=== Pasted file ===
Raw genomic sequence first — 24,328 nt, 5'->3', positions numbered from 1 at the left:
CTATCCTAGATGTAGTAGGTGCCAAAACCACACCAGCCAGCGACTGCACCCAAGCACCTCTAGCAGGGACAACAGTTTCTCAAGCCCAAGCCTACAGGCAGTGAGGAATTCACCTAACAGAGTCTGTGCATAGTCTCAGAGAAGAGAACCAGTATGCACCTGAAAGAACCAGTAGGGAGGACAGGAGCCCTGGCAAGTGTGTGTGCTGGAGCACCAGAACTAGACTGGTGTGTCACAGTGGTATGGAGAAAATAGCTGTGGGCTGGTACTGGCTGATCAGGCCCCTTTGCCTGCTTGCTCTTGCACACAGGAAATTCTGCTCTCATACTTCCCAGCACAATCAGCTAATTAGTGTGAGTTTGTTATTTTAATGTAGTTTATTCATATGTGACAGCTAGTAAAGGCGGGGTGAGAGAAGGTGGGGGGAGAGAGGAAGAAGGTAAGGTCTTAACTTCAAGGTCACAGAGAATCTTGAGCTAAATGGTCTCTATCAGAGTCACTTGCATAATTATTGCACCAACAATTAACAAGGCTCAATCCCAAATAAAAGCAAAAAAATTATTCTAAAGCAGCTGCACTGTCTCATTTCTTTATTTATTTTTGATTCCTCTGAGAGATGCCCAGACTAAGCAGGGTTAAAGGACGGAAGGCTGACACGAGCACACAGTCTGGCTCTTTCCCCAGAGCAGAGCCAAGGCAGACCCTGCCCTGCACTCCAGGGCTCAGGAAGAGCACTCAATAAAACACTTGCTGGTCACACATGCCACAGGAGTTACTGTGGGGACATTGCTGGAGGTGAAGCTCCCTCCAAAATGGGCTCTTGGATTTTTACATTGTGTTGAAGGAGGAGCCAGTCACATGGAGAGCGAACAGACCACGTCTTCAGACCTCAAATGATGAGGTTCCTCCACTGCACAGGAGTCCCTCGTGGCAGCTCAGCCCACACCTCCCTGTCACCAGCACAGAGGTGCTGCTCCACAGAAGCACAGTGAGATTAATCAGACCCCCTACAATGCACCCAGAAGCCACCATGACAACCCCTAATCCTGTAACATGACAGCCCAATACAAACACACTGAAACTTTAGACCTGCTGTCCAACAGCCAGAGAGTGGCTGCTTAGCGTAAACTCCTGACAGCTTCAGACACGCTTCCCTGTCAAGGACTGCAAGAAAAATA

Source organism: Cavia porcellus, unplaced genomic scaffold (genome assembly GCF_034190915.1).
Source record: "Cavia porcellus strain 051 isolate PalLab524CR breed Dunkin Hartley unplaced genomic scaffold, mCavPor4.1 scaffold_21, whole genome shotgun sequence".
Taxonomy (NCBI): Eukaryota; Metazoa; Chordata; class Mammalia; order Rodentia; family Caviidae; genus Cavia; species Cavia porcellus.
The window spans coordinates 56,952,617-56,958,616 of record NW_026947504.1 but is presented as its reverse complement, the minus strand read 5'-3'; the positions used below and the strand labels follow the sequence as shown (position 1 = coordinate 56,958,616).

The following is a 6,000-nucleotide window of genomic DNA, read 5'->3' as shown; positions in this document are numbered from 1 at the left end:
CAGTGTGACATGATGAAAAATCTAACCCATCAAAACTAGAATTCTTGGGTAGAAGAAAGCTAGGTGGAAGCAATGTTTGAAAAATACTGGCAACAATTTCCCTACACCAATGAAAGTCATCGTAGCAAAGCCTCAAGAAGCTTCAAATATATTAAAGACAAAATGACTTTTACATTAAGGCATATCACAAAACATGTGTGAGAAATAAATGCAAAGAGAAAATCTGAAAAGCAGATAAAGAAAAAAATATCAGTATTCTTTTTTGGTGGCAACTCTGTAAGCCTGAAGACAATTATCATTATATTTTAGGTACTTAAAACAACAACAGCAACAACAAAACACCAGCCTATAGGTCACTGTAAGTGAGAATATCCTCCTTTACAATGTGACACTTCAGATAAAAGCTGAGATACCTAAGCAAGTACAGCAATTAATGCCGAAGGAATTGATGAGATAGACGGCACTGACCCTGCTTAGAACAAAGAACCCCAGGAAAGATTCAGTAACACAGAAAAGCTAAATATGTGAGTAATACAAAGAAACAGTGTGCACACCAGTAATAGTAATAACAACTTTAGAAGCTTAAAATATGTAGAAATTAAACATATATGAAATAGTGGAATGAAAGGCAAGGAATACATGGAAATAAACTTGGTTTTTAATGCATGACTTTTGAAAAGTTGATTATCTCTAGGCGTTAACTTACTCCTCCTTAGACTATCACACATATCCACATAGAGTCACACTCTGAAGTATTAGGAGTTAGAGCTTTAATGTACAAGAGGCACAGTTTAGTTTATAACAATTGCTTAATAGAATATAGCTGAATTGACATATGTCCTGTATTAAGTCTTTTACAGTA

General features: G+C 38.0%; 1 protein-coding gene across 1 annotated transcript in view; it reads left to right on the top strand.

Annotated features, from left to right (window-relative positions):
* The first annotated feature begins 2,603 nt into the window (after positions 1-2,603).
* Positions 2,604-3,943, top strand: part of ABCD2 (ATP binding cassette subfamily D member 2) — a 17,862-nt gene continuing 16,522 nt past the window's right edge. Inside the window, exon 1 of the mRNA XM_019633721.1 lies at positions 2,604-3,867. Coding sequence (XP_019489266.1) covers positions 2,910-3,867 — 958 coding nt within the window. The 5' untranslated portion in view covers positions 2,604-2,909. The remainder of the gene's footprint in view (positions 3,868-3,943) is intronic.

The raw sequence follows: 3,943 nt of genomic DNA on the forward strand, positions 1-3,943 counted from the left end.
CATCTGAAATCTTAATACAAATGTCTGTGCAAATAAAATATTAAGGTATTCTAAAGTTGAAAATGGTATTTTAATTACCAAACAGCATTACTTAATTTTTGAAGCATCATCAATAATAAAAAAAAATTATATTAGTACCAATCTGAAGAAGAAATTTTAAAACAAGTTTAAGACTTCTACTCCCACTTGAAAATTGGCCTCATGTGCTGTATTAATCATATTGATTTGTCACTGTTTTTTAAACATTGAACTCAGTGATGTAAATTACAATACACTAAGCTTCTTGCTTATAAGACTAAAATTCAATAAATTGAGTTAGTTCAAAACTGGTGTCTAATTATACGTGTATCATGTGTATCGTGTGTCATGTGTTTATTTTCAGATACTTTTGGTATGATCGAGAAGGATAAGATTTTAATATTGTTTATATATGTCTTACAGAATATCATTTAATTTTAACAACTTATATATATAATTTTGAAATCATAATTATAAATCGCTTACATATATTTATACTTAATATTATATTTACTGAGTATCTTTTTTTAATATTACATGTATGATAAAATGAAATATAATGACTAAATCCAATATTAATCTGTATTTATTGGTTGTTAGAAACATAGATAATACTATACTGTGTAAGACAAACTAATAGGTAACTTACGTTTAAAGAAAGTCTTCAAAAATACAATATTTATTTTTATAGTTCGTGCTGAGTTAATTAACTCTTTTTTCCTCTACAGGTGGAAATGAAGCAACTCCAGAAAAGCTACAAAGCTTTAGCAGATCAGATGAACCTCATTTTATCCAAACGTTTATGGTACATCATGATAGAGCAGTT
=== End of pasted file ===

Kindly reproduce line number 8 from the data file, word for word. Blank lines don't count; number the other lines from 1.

CAGTGTGACATGATGAAAAATCTAACCCATCAAAACTAGAATTCTTGGGTAGAAGAAAGCTAGGTGGAAGCAATGTTTGAAAAATACTGGCAACAATTTCCCTACACCAATGAAAGTCATCGTAGCAAAGCCTCAAGAAGCTTCAAATATATTAAAGACAAAATGACTTTTACATTAAGGCATATCACAAAACATGTGTGAGAAATAAATGCAAAGAGAAAATCTGAAAAGCAGATAAAGAAAAAAATATCAGTATTCTTTTTTGGTGGCAACTCTGTAAGCCTGAAGACAATTATCATTATATTTTAGGTACTTAAAACAACAACAGCAACAACAAAACACCAGCCTATAGGTCACTGTAAGTGAGAATATCCTCCTTTACAATGTGACACTTCAGATAAAAGCTGAGATACCTAAGCAAGTACAGCAATTAATGCCGAAGGAATTGATGAGATAGACGGCACTGACCCTGCTTAGAACAAAGAACCCCAGGAAAGATTCAGTAACACAGAAAAGCTAAATATGTGAGTAATACAAAGAAACAGTGTGCACACCAGTAATAGTAATAACAACTTTAGAAGCTTAAAATATGTAGAAATTAAACATATATGAAATAGTGGAATGAAAGGCAAGGAATACATGGAAATAAACTTGGTTTTTAATGCATGACTTTTGAAAAGTTGATTATCTCTAGGCGTTAACTTACTCCTCCTTAGACTATCACACATATCCACATAGAGTCACACTCTGAAGTATTAGGAGTTAGAGCTTTAATGTACAAGAGGCACAGTTTAGTTTATAACAATTGCTTAATAGAATATAGCTGAATTGACATATGTCCTGTATTAAGTCTTTTACAGTA